According to Connolly, we cannot “reopen history,” and instead must accept the legitimately agreed-upon boarders that exist today, not those that Russia has attempted to redefine by force. He claimed the Stimson Doctrine is a precedent—a policy which refused to recognize territorial claims relying on the use of force, and rejected Soviet control of Estonia, Latvia, and Lithuania. The doctrine ultimately led to the sovereignty of the Baltic States, he said.

Chabot also mentioned the “clarity” on the issue of Crimea between the Obama and Trump administrations. The latter has reaffirmed the sanctions on Crimea previously imposed by Obama.

What exists in Crimea today can be thought of as a “replication in miniature of the political system that has been erected by Vladimir Putin in Russia,” said Herman. He described how features of the situation in Crimea today include: the “absence of accountable governance” in terms of issues of legitimacy in elections, a “dearth of political pluralism,” a judicial system that “has been completely subordinated to executive authority,” “near-complete elimination of independent media… extending to the online space,” and the “systematic violation” of “fundamental human rights,” including freedom of expression, freedom of association, and freedom of assembly.

Restrictive legislation has led to a massive exodus of journalists who chose to leave Russia because of repression and intimidation, while civil society’s abilities to associate and receive funding from foreign countries are being restricted, said Herman. He advocated for increased transparency on human rights violations in Crimea as key to a transitioning back to Ukrainian control.

Crimea, most notable for its tourism industry and strategically significant military base, is quite obviously “depressed,” according to Åslund. As a result of the “very effective” sanctions imposed on the region, even Russian-controlled companies are choosing not to operate in the region, he said, as is the case in the banking sector there, which is managed by banks unaffiliated with the Russian state. Foreign trade has fallen by almost 90 percent, “cut off” since activists destroyed main electricity lines there in 2015.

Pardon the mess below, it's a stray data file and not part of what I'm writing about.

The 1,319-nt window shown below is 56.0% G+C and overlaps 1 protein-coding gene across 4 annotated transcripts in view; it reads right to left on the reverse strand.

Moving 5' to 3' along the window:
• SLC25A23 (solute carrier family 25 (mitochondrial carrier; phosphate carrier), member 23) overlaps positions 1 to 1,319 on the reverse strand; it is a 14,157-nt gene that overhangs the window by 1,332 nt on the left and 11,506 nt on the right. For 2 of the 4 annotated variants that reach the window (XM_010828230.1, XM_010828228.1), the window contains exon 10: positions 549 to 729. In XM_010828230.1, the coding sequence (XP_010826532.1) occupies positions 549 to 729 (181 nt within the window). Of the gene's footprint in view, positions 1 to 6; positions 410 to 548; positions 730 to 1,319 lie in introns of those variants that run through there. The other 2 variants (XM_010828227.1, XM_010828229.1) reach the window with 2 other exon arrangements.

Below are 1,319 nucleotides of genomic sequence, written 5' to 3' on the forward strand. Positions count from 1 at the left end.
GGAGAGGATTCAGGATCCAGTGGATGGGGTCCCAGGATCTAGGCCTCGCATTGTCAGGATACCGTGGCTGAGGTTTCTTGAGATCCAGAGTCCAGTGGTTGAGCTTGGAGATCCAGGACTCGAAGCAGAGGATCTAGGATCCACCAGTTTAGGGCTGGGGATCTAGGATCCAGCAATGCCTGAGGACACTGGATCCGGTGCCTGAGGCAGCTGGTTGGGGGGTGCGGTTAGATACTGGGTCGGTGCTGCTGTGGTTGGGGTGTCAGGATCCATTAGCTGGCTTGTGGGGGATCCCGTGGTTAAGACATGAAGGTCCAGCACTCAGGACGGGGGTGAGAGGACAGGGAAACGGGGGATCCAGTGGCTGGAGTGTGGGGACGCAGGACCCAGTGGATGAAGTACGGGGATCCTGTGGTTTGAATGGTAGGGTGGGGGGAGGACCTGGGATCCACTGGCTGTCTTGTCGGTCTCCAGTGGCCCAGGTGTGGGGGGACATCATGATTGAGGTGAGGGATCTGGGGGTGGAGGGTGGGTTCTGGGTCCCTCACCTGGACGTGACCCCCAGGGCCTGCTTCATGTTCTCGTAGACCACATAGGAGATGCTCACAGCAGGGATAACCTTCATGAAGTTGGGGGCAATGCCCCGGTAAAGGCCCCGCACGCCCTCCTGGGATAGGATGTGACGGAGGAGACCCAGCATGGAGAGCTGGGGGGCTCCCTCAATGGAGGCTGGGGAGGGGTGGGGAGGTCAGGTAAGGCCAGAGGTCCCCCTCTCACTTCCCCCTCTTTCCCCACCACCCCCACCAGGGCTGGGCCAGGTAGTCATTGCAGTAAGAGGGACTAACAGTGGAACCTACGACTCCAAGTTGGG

Pifer sees economic growth in Ukraine as the key to Crimea’s future. “Economic sanctions… can make holding onto Crimea painful for the Russians and it can drive up the costs, but I don’t see the costs reaching the point economically where Vladimir Putin reverses course,” he said.

Combatting government corruption in Ukraine is also a key to incentivizing the people of Crimea to “build a population that is more receptive to going back to Ukraine,” said Carpenter.

“The one scenario in which I think Ukraine could in the longer-term succeed would be if Ukraine built an economy that was so successful that the people of Crimea concluded that their economic [future] might be better as part of Ukraine [rather than] Russia,” Pifer said.

Both Carpenter and Pifer agreed that the return of Crimea to Ukraine is a long-term issue, and the immediate focus should be on conflict in the Donbas, a region that was significant to the industrial production of the Soviet Union and could provide important materials for Russian defense and space industries.

Carpenter described Crimea as a “highly militarized region.” He said: “what that means for US policy going forward is… there is no military counter… that will enable Ukraine to regain control of the Peninsula given the sheer number of assets and the strength of those assets on the Peninsula.”

However, he said, greater maritime posture in the Black Sea ought to be considered by the United States and NATO to counter Russian offensive capabilities. Those capabilities could include short- and medium-range ballistic missiles within range of NATO territories such as Turkey and Romania—which hosts US missile defense sites—in addition to Bulgaria, Georgia, and other parts of Europe, said Carpenter.

The naval significance of the peninsula is muted beyond the Black Sea by the Turkish Straits, and Russian air power based in Crimea “is more vulnerable” than it would be in interior Russia, Pifer pointed out. However, he added, the Russian deployment of dual-capable Iskander missiles in Crimea would indicate a more serious military threat.

Jack Gloss is a communications intern at the Atlantic Council. 

Related Experts: Alina Polyakova

Image: Russian President Vladimir Putin takes part in a video link, dedicated to the start of natural gas supplying from mainland Russia to Crimea, in Moscow, Russia, December 27, 2016. (Sputnik/Alexei Druzhinin/Kremlin via Reuters)